Who Needs Lightning Protection?

There is a lot about lightning we do not know. Lightning strikes are random and are not completely understood. What we do know may help you to determine if your home or business is a good candidate for lightning protection.

Most people do not think about lightning protection unless their property or the property of a close neighbor has been struck. That being said, lightning accounts for more losses than hurricanes and tornadoes combined. It is surprising to me that most people view a lightning loss as a very unlikely event.

Lightning generally tends to strike the tallest object in its path to ground. Lightning will usually attach to the highest points of a building, such as the roof top, chimneys, vents, and the edges and corners around the top of a building. You should ask yourself these following questions. Is my building taller than neighboring buildings? Are trees nearby taller than my building? Is my building the tallest object in the area?

Geography is important to consider. In America, Florida has the highest strike frequency while the Pacific Northwest has a much lower strike frequency. Look online at a lightning frequency map to see how often lightning strikes ground at your location.

Topography is just as important to consider as geography. Would your site be more likely to take a strike in a high strike area under the shelter of trees or as the tallest object in a lower strike area on the plains? Being on a ridge or hilltop certainly exposes your site to more potential lightning than being in a valley.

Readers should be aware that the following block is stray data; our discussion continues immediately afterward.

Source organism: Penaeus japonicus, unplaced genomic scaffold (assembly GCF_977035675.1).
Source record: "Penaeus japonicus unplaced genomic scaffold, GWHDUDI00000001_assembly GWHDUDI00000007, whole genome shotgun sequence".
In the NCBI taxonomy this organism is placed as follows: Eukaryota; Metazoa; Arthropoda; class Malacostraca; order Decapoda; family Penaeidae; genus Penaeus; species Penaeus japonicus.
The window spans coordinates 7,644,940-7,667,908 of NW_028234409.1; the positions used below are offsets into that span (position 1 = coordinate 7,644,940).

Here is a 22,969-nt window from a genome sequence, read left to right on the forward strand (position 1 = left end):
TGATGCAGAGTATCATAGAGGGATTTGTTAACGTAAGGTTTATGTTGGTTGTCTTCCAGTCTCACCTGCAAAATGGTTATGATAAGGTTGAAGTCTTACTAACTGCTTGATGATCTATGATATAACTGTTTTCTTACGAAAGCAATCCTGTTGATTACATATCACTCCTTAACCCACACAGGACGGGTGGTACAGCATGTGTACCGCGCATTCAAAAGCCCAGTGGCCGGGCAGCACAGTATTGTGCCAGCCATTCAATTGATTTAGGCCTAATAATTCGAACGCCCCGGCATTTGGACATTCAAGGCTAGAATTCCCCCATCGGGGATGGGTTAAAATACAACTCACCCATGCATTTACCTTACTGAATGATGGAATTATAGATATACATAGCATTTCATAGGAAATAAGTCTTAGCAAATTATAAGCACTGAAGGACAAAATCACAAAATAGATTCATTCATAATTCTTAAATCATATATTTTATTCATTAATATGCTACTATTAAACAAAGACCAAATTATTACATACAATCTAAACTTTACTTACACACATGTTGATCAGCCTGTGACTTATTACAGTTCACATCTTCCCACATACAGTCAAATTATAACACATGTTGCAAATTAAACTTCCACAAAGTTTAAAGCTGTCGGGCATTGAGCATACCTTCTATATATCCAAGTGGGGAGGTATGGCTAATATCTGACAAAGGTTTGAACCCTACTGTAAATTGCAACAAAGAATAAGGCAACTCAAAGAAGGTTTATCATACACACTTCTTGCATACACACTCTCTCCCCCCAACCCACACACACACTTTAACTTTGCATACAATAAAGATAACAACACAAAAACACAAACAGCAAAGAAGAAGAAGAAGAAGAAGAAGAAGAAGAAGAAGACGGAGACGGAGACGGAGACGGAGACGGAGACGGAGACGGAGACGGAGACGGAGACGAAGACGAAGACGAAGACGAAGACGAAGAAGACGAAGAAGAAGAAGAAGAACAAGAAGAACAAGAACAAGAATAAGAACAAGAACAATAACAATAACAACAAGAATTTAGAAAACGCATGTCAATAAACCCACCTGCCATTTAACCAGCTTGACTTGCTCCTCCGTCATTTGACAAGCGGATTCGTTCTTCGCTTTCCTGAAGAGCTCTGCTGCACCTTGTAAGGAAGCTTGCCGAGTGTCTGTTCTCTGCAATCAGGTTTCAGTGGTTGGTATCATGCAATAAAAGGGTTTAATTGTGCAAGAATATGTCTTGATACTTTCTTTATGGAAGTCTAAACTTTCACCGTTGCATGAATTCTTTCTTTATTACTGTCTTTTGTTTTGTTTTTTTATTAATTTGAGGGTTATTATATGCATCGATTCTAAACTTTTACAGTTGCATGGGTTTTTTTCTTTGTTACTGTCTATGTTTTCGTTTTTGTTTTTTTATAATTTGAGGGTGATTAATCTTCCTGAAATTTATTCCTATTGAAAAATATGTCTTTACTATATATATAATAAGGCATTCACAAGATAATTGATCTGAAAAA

Highly automated homes with lots of electronics are particularly vulnerable to damage from lightning and power surges caused by lightning. A list of other vulnerable sites include: communication towers, munitions storage buildings, oil and gas production or storage tanks and vessels containing flammable materials, refineries, gas compressor stations, processing sites, and most industrial plants. These industries need to consider more than just immediate damage to the structures. They also need to be concerned with business downtime, environmental cleanup, and safety of personnel.

Lightning protection will protect your structure but you will need surge protection to keep your electronics and equipment safe from power surges caused by lightning. Lightning can strike a power line a mile away and send a blast of current all the way to your building. The same is true with cable and phone wires. To complete a lightning protection system you need to protect all the paths that lightning can get to your building or equipment.